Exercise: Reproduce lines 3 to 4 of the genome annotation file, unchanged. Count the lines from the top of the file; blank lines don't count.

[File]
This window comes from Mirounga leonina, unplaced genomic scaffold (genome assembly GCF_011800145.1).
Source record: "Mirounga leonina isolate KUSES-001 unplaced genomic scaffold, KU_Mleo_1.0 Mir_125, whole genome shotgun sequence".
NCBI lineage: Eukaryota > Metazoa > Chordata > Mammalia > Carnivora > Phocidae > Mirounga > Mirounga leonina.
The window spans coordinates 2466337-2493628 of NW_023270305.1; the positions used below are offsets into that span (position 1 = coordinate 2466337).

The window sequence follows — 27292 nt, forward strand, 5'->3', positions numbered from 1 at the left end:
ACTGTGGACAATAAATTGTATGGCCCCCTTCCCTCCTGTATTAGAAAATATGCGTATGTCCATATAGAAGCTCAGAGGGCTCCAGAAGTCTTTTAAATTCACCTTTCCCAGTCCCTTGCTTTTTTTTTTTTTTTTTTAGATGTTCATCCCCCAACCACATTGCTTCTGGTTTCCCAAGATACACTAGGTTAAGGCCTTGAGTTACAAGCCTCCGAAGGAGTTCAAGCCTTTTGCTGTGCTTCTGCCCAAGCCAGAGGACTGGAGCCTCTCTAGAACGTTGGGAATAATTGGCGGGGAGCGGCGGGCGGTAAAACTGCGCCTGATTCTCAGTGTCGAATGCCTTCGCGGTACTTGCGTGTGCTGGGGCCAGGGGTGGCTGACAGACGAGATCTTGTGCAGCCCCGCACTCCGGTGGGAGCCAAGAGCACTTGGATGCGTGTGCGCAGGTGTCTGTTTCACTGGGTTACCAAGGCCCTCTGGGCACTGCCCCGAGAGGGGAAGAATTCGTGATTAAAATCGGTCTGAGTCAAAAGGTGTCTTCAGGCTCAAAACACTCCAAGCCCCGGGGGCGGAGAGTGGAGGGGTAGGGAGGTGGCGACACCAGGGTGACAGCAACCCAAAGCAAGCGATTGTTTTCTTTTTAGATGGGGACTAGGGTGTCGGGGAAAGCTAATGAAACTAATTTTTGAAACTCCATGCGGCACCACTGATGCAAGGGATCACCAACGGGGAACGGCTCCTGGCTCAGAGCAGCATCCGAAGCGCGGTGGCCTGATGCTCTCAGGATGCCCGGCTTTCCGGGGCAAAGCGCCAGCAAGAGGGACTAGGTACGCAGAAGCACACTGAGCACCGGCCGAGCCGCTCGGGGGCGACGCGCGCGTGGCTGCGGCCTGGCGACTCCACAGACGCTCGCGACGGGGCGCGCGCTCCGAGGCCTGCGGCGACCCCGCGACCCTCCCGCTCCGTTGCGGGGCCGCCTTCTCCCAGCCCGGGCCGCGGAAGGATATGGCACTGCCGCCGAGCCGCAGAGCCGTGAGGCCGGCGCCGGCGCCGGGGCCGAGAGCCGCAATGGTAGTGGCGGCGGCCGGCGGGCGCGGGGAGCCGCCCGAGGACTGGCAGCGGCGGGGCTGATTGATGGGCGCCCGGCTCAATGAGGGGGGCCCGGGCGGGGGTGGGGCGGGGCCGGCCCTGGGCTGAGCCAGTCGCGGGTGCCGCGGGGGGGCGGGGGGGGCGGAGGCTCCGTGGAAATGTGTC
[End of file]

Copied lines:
NCBI lineage: Eukaryota > Metazoa > Chordata > Mammalia > Carnivora > Phocidae > Mirounga > Mirounga leonina.
The window spans coordinates 2466337-2493628 of NW_023270305.1; the positions used below are offsets into that span (position 1 = coordinate 2466337).